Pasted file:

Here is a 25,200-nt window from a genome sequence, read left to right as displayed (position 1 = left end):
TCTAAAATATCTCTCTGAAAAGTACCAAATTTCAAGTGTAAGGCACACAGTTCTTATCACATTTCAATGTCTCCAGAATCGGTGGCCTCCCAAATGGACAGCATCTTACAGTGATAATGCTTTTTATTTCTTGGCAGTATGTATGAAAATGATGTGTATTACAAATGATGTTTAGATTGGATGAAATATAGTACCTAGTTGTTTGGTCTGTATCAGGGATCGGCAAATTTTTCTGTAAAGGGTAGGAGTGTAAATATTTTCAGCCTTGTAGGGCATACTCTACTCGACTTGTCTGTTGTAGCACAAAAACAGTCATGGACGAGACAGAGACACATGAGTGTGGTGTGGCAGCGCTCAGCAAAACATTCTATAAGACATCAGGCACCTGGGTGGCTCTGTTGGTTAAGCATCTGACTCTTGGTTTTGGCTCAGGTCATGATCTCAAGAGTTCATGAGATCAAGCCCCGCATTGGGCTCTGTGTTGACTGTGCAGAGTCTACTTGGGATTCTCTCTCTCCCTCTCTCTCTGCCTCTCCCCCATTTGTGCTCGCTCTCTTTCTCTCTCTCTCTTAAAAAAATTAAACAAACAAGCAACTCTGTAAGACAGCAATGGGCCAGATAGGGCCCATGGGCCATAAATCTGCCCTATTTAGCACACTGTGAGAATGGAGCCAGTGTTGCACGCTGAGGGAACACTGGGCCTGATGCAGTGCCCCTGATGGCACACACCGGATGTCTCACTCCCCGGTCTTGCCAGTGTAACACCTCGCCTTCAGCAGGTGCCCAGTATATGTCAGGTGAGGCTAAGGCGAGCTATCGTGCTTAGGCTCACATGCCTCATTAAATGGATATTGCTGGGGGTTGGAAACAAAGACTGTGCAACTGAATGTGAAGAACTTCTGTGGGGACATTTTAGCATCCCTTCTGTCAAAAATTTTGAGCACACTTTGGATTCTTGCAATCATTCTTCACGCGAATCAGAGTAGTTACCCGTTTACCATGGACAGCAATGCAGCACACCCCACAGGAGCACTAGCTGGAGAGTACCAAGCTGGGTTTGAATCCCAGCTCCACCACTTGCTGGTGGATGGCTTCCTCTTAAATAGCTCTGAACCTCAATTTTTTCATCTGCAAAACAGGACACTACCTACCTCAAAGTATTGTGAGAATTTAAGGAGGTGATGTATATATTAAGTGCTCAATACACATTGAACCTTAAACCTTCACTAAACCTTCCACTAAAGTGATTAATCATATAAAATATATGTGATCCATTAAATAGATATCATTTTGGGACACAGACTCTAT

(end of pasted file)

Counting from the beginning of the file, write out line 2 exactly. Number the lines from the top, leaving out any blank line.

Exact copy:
TCTAAAATATCTCTCTGAAAAGTACCAAATTTCAAGTGTAAGGCACACAGTTCTTATCACATTTCAATGTCTCCAGAATCGGTGGCCTCCCAAATGGACAGCATCTTACAGTGATAATGCTTTTTATTTCTTGGCAGTATGTATGAAAATGATGTGTATTACAAATGATGTTTAGATTGGATGAAATATAGTACCTAGTTGTTTGGTCTGTATCAGGGATCGGCAAATTTTTCTGTAAAGGGTAGGAGTGTAAATATTTTCAGCCTTGTAGGGCATACTCTACTCGACTTGTCTGTTGTAGCACAAAAACAGTCATGGACGAGACAGAGACACATGAGTGTGGTGTGGCAGCGCTCAGCAAAACATTCTATAAGACATCAGGCACCTGGGTGGCTCTGTTGGTTAAGCATCTGACTCTTGGTTTTGGCTCAGGTCATGATCTCAAGAGTTCATGAGATCAAGCCCCGCATTGGGCTCTGTGTTGACTGTGCAGAGTCTACTTGGGATTCTCTCTCTCCCTCTCTCTCTGCCTCTCCCCCATTTGTGCTCGCTCTCTTTCTCTCTCTCTCTTAAAAAAATTAAACAAACAAGCAACTCTGTAAGACAGCAATGGGCCAGATAGGGCCCATGGGCCATAAATCTGCCCTATTTAGCACACTGTGAGAATGGAGCCAGTGTTGCACGCTGAGGGAACACTGGGCCTGATGCAGTGCCCCTGATGGCACACACCGGATGTCTCACTCCCCGGTCTTGCCAGTGTAACACCTCGCCTTCAGCAGGTGCCCAGTATATGTCAGGTGAGGCTAAGGCGAGCTATCGTGCTTAGGCTCACATGCCTCATTAAATGGATATTGCTGGGGGTTGGAAACAAAGACTGTGCAACTGAATGTGAAGAACTTCTGTGGGGACATTTTAGCATCCCTTCTGTCAAAAATTTTGAGCACACTTTGGATTCTTGCAATCATTCTTCACGCGAATCAGAGTAGTTACCCGTTTACCATGGACAGCAATGCAGCACACCCCACAGGAGCACTAGCTGGAGAGTACCAAGCTGGGTTTGAATCCCAGCTCCACCACTTGCTGGTGGATGGCTTCCTCTTAAATAGCTCTGAACCTCAATTTTTTCATCTGCAAAACAGGACACTACCTACCTCAAAGTATTGTGAGAATTTAAGGAGGTGATGTATATATTAAGTGCTCAATACACATTGAACCTTAAACCTTCACTAAACCTTCCACTAAAGTGATTAATCATATAAAATATATGTGATCCATTAAATAGATATCATTTTGGGACACAGACTCTAT